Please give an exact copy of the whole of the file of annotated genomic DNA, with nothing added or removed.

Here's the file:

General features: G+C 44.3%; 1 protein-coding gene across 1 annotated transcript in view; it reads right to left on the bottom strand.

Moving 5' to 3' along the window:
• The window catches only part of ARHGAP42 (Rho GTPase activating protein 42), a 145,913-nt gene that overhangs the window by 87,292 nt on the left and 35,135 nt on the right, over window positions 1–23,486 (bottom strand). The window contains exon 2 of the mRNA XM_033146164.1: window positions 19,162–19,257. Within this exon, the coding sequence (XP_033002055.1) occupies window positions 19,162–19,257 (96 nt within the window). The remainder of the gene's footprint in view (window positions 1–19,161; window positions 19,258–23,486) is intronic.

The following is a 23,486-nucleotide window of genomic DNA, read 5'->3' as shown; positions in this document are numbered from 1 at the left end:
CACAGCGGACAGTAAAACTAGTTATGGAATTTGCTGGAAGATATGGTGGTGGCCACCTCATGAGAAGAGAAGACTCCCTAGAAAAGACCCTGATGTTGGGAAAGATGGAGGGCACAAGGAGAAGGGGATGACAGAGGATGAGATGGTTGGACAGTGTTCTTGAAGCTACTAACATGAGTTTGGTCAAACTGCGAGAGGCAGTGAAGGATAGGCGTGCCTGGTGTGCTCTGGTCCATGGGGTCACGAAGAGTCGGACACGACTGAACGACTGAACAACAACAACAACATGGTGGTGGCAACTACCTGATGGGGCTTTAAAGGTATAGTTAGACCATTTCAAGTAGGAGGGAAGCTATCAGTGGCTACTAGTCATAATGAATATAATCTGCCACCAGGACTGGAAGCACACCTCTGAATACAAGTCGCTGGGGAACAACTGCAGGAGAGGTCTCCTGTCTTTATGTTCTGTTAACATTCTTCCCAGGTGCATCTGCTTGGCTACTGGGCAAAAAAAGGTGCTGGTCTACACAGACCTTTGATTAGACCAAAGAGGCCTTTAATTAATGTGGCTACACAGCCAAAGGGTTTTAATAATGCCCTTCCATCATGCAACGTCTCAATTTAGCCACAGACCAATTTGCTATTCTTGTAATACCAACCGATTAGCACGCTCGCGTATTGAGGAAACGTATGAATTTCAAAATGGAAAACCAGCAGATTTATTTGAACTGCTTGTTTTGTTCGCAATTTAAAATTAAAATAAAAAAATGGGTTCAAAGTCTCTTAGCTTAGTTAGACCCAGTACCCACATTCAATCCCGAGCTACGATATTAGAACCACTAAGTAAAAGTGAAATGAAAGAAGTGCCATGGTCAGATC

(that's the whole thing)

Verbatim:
General features: G+C 44.3%; 1 protein-coding gene across 1 annotated transcript in view; it reads right to left on the bottom strand.

Moving 5' to 3' along the window:
• The window catches only part of ARHGAP42 (Rho GTPase activating protein 42), a 145,913-nt gene that overhangs the window by 87,292 nt on the left and 35,135 nt on the right, over window positions 1–23,486 (bottom strand). The window contains exon 2 of the mRNA XM_033146164.1: window positions 19,162–19,257. Within this exon, the coding sequence (XP_033002055.1) occupies window positions 19,162–19,257 (96 nt within the window). The remainder of the gene's footprint in view (window positions 1–19,161; window positions 19,258–23,486) is intronic.

The following is a 23,486-nucleotide window of genomic DNA, read 5'->3' as shown; positions in this document are numbered from 1 at the left end:
CACAGCGGACAGTAAAACTAGTTATGGAATTTGCTGGAAGATATGGTGGTGGCCACCTCATGAGAAGAGAAGACTCCCTAGAAAAGACCCTGATGTTGGGAAAGATGGAGGGCACAAGGAGAAGGGGATGACAGAGGATGAGATGGTTGGACAGTGTTCTTGAAGCTACTAACATGAGTTTGGTCAAACTGCGAGAGGCAGTGAAGGATAGGCGTGCCTGGTGTGCTCTGGTCCATGGGGTCACGAAGAGTCGGACACGACTGAACGACTGAACAACAACAACAACATGGTGGTGGCAACTACCTGATGGGGCTTTAAAGGTATAGTTAGACCATTTCAAGTAGGAGGGAAGCTATCAGTGGCTACTAGTCATAATGAATATAATCTGCCACCAGGACTGGAAGCACACCTCTGAATACAAGTCGCTGGGGAACAACTGCAGGAGAGGTCTCCTGTCTTTATGTTCTGTTAACATTCTTCCCAGGTGCATCTGCTTGGCTACTGGGCAAAAAAAGGTGCTGGTCTACACAGACCTTTGATTAGACCAAAGAGGCCTTTAATTAATGTGGCTACACAGCCAAAGGGTTTTAATAATGCCCTTCCATCATGCAACGTCTCAATTTAGCCACAGACCAATTTGCTATTCTTGTAATACCAACCGATTAGCACGCTCGCGTATTGAGGAAACGTATGAATTTCAAAATGGAAAACCAGCAGATTTATTTGAACTGCTTGTTTTGTTCGCAATTTAAAATTAAAATAAAAAAATGGGTTCAAAGTCTCTTAGCTTAGTTAGACCCAGTACCCACATTCAATCCCGAGCTACGATATTAGAACCACTAAGTAAAAGTGAAATGAAAGAAGTGCCATGGTCAGATC